The recent emergence of electronic cigarettes or e-cigarettes in society has caused some confusion and consternation for airlines, pubs, restaurants and others. E-cigarettes look like real cigarettes and give off water vapour, which can look like smoke. They atomise a liquid containing nicotine, which means that the "smoker" gets a nicotine hit in a way quite similar to conventional smoking.
E-cigarettes are not covered under the smoking ban, so anyone using one is not breaking the law and neither are the owners of pubs and restaurants if they permit their use on the premises. However, there is a perception problem with them and some organisations have decided to ban their use because they are worried about other customers thinking that people are actually smoking. Some airlines have also banned their use.
So should employers ban their use at work? This will depend on the type of workplace and whether you believe the benefits of permitting their use outweigh any negativity. For instance, if your staff drive company branded vehicles you may wish to ban their use in the vehicles in order to maintain a positive public perception of your company - if a member of the public sees one of your drivers puffing on an e-cigarette they may well think it is real.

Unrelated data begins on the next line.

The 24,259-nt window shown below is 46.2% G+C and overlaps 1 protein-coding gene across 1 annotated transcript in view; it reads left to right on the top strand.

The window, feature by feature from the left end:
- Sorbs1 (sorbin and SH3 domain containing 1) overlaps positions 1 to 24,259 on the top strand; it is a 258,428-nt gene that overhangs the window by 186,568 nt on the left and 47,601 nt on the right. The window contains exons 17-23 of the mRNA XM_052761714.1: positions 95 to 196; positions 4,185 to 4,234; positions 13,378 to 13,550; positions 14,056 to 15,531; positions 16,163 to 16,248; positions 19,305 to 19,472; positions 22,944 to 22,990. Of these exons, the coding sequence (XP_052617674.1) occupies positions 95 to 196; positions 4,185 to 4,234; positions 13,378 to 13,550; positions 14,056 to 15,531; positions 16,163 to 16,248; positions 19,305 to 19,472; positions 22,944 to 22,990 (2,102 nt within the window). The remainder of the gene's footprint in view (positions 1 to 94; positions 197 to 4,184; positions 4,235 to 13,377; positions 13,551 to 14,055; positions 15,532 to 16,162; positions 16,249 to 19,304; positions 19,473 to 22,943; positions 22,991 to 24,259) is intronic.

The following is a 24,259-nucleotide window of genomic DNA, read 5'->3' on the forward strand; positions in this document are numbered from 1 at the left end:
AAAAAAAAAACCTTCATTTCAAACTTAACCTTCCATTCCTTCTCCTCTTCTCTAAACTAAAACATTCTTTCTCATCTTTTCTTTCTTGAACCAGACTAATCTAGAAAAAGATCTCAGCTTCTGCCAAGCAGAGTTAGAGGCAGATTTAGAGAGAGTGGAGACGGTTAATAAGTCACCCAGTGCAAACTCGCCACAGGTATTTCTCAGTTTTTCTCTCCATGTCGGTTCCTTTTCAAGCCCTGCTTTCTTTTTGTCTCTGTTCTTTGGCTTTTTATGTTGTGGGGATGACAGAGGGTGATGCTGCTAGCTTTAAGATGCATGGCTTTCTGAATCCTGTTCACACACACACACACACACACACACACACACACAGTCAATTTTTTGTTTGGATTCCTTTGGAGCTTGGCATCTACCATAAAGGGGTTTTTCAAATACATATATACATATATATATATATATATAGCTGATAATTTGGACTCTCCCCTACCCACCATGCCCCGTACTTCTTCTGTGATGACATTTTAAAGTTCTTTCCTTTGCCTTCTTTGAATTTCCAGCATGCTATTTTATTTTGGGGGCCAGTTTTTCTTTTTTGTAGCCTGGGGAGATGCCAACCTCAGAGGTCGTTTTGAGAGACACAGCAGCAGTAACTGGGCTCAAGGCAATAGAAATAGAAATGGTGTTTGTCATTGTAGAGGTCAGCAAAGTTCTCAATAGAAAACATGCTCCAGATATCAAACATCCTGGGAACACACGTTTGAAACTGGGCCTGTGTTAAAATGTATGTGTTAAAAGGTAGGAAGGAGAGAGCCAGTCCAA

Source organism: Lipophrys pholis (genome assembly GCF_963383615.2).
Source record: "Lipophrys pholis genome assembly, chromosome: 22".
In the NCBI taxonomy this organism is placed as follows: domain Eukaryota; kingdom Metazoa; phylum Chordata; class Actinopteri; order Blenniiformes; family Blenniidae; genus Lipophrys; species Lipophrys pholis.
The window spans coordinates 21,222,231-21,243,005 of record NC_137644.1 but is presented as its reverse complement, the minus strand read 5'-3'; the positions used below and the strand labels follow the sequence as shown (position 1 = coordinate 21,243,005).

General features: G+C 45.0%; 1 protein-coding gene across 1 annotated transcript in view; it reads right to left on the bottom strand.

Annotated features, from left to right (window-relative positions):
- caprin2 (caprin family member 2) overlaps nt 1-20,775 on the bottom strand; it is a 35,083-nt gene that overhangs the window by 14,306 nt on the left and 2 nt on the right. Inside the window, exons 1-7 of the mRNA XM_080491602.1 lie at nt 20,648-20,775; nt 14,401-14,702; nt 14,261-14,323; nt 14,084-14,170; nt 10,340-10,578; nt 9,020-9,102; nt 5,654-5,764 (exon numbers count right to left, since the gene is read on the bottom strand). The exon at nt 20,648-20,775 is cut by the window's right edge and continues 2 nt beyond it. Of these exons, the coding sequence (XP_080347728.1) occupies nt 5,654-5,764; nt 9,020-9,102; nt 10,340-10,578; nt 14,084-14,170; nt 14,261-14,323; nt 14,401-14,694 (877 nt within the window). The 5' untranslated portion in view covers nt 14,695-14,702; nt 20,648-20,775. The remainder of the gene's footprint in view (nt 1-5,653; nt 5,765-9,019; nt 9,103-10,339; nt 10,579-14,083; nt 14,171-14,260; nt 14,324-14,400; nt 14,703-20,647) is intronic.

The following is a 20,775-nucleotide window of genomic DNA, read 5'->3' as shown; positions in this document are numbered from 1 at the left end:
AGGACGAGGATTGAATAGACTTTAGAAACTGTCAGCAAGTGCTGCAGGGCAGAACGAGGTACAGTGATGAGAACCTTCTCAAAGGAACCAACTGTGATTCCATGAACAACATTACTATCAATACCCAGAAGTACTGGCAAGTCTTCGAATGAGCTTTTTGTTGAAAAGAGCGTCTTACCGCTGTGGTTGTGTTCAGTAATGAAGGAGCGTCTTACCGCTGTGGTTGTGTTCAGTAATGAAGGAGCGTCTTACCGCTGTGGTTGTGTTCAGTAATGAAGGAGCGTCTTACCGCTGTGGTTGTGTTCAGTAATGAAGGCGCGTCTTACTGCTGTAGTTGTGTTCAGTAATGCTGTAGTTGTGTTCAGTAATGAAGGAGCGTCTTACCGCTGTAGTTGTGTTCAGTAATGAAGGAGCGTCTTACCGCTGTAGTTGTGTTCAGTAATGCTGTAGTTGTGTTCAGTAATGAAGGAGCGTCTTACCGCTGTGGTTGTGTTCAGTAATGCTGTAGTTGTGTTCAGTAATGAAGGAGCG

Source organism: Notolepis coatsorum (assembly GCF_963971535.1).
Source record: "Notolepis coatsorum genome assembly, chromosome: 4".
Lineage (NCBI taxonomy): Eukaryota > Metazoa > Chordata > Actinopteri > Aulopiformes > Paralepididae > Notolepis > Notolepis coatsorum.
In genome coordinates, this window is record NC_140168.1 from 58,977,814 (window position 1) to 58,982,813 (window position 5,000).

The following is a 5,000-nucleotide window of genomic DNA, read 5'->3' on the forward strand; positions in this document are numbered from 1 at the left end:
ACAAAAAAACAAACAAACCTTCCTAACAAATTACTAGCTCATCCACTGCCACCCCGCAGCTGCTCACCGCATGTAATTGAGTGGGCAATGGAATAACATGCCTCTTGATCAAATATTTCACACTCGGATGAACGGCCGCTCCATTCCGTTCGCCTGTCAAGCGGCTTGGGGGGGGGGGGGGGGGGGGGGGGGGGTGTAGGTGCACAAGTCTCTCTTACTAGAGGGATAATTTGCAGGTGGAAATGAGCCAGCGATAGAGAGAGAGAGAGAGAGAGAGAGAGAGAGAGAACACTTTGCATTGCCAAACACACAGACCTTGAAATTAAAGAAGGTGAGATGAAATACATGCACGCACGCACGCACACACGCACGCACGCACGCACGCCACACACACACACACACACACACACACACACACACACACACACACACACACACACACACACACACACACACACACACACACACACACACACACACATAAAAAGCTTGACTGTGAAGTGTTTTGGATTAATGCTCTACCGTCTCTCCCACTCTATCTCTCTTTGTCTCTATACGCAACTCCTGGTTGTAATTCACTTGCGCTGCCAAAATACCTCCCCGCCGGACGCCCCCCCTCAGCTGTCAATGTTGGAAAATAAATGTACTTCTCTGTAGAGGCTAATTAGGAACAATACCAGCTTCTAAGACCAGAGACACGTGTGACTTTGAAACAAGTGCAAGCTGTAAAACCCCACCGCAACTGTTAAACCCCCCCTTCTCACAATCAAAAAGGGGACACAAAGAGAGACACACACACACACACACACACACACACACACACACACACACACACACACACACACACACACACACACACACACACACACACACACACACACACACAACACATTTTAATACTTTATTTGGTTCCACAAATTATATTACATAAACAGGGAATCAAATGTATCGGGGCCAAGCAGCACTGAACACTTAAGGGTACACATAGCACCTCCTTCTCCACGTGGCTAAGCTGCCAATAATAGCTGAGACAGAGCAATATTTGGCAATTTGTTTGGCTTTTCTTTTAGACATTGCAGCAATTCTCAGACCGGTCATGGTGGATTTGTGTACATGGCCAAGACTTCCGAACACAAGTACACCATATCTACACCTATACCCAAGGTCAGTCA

In an office environment, which may not be open to the public, the issue will be the impact on other staff. For instance, some smokers and those who have recently quit report that seeing people use e-cigarettes increases their own cravings. Also the BMA have questioned whether the use of e-cigarettes does actually help people to stop smoking in a briefing on the matter.
They advise other nicotine replacement therapies (such as patches) should be used in preference. So the use of e-cigarettes cannot really be justified under any workplace effort to support people who wish to stop smoking.
Please contact us if you would like some help formulating a policy for the use of e-cigarettes.